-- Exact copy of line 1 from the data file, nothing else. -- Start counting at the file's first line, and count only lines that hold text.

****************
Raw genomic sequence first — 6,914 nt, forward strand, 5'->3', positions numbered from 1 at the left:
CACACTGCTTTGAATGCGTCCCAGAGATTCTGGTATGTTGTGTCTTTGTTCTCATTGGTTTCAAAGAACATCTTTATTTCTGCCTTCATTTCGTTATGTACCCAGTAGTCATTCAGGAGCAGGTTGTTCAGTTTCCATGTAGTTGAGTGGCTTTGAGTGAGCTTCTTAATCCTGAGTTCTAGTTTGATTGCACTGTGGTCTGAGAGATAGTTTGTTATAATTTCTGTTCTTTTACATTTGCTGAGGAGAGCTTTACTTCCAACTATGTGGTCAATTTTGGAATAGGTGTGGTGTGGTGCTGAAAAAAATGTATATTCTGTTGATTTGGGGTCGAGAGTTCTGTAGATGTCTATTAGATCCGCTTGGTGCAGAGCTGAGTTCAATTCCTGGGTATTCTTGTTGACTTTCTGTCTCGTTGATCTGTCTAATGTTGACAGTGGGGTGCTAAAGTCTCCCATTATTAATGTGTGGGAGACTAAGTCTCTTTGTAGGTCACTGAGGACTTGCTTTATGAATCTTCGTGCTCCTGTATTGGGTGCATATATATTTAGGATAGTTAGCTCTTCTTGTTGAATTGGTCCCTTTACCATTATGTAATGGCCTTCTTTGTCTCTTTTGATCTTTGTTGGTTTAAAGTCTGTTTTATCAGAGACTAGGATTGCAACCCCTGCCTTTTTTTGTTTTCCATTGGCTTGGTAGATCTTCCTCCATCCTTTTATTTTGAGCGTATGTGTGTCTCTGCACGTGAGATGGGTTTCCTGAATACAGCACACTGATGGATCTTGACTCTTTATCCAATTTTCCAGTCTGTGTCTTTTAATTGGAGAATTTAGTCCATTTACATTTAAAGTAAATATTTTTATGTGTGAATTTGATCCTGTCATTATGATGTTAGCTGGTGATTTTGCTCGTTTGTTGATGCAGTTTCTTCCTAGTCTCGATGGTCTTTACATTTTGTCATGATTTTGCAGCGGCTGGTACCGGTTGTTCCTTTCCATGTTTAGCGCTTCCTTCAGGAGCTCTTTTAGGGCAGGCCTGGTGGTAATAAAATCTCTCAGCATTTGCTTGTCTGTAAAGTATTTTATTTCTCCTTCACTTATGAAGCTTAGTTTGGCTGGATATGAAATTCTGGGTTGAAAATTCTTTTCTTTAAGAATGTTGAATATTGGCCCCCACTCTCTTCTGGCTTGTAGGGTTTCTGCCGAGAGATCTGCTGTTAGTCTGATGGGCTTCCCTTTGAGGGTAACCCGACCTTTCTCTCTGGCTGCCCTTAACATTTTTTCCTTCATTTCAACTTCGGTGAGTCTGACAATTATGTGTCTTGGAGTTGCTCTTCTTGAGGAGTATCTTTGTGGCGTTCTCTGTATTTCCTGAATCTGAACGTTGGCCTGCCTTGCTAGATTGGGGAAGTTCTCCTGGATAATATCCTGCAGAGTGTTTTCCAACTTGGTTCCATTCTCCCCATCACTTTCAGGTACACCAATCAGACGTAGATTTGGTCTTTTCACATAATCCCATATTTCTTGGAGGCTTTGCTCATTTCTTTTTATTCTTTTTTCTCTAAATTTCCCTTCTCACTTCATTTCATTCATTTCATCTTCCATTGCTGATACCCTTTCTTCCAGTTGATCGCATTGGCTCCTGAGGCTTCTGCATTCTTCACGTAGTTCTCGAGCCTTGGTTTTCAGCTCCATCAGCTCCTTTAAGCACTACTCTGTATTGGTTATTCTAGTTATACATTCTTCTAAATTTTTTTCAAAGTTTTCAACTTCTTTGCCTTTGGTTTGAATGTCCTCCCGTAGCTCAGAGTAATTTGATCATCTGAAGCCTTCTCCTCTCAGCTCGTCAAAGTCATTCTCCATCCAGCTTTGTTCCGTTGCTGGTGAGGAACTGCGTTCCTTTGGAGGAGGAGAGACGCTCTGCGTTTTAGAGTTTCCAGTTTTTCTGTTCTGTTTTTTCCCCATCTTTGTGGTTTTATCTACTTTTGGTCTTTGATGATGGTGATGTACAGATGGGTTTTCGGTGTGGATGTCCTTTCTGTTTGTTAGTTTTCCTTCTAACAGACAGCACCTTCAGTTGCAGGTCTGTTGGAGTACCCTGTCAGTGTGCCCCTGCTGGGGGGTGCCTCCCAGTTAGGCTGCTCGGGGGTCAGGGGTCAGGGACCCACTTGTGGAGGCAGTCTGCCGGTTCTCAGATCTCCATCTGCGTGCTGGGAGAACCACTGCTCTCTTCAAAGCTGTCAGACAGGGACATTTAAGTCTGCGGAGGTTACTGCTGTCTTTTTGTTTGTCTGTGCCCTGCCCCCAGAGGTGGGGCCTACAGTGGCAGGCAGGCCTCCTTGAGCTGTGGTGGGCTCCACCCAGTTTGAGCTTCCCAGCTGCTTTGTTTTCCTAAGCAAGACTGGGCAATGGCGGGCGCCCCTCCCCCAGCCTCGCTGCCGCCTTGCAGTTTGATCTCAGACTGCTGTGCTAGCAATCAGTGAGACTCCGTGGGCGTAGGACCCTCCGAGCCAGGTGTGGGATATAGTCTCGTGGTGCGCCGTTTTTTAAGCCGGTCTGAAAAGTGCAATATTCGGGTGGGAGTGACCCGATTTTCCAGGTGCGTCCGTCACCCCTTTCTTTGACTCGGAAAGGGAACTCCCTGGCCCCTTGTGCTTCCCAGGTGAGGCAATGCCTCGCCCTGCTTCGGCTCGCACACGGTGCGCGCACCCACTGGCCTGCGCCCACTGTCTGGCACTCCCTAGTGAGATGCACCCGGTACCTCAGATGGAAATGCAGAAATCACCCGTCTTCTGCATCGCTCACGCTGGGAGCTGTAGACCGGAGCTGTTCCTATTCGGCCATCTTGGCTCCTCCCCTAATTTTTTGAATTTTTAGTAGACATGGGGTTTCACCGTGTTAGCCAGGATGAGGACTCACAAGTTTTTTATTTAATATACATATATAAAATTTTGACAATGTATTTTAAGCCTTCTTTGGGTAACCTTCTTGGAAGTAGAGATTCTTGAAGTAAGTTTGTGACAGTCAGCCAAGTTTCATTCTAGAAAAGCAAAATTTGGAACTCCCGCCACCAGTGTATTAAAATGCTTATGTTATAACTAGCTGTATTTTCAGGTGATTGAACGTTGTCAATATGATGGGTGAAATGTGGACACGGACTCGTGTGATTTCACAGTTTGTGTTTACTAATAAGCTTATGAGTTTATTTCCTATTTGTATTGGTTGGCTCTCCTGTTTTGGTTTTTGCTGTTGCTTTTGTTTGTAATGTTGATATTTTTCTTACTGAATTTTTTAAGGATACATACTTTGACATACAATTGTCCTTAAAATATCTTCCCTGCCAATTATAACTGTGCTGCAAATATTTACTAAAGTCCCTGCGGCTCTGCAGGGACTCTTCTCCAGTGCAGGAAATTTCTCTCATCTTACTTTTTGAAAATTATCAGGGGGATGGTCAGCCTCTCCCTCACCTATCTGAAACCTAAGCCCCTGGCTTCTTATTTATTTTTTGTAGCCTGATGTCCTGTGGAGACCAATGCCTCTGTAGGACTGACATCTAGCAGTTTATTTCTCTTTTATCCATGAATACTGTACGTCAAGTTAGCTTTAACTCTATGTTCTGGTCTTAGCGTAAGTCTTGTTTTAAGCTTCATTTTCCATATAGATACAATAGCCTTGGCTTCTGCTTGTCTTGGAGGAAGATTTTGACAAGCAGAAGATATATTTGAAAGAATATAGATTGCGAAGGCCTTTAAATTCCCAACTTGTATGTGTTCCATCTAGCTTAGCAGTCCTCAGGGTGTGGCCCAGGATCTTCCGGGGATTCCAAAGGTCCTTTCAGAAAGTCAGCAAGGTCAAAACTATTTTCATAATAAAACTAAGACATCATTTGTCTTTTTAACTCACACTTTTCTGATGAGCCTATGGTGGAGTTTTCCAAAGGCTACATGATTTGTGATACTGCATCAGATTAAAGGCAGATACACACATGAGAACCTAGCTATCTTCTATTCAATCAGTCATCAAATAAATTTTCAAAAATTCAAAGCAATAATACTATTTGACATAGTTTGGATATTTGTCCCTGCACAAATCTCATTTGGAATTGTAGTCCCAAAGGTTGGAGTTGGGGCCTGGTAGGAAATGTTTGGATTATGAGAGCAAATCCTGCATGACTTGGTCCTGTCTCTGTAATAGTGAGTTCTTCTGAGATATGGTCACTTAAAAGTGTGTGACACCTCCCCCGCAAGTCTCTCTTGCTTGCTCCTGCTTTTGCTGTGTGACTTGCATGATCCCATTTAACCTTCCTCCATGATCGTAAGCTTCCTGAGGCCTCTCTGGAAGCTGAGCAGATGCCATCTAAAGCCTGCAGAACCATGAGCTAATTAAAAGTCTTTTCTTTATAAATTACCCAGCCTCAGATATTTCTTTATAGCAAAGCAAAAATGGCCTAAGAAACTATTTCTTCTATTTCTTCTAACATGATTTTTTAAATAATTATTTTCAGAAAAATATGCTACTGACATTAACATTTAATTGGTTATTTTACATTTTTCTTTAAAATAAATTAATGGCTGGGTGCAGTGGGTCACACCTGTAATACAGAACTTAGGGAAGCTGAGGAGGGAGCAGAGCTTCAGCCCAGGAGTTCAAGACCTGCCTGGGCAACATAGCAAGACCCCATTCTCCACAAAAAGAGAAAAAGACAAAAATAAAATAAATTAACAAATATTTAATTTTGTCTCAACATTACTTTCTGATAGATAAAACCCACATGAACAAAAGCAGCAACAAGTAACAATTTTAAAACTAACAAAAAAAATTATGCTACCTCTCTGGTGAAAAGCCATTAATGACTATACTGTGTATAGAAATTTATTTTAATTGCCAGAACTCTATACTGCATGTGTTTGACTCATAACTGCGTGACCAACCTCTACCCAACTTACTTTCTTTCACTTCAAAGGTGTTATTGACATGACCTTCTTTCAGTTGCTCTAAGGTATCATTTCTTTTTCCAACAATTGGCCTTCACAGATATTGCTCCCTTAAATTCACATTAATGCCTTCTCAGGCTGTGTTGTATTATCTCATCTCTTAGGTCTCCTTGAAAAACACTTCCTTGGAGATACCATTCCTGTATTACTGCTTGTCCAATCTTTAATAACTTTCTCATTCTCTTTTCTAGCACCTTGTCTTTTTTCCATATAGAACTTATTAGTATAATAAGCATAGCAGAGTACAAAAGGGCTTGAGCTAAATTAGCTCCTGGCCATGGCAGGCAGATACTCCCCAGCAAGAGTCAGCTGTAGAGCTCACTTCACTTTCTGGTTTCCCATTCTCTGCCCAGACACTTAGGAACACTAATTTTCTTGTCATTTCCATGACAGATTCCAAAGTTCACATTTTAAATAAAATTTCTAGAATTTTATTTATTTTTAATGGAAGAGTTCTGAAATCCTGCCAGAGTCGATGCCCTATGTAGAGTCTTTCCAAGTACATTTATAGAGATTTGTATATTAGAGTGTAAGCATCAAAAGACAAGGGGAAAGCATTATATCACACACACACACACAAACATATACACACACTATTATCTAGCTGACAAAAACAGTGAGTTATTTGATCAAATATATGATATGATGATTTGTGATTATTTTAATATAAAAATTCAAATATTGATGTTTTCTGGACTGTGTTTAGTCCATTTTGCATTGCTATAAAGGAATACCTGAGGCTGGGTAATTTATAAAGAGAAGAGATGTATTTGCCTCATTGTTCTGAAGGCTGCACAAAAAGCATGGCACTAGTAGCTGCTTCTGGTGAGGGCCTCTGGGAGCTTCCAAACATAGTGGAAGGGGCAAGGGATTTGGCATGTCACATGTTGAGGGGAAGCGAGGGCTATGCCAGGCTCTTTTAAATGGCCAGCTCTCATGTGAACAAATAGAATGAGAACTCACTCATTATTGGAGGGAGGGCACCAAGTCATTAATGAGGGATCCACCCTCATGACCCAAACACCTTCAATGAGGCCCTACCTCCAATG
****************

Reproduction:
Raw genomic sequence first — 6,914 nt, forward strand, 5'->3', positions numbered from 1 at the left: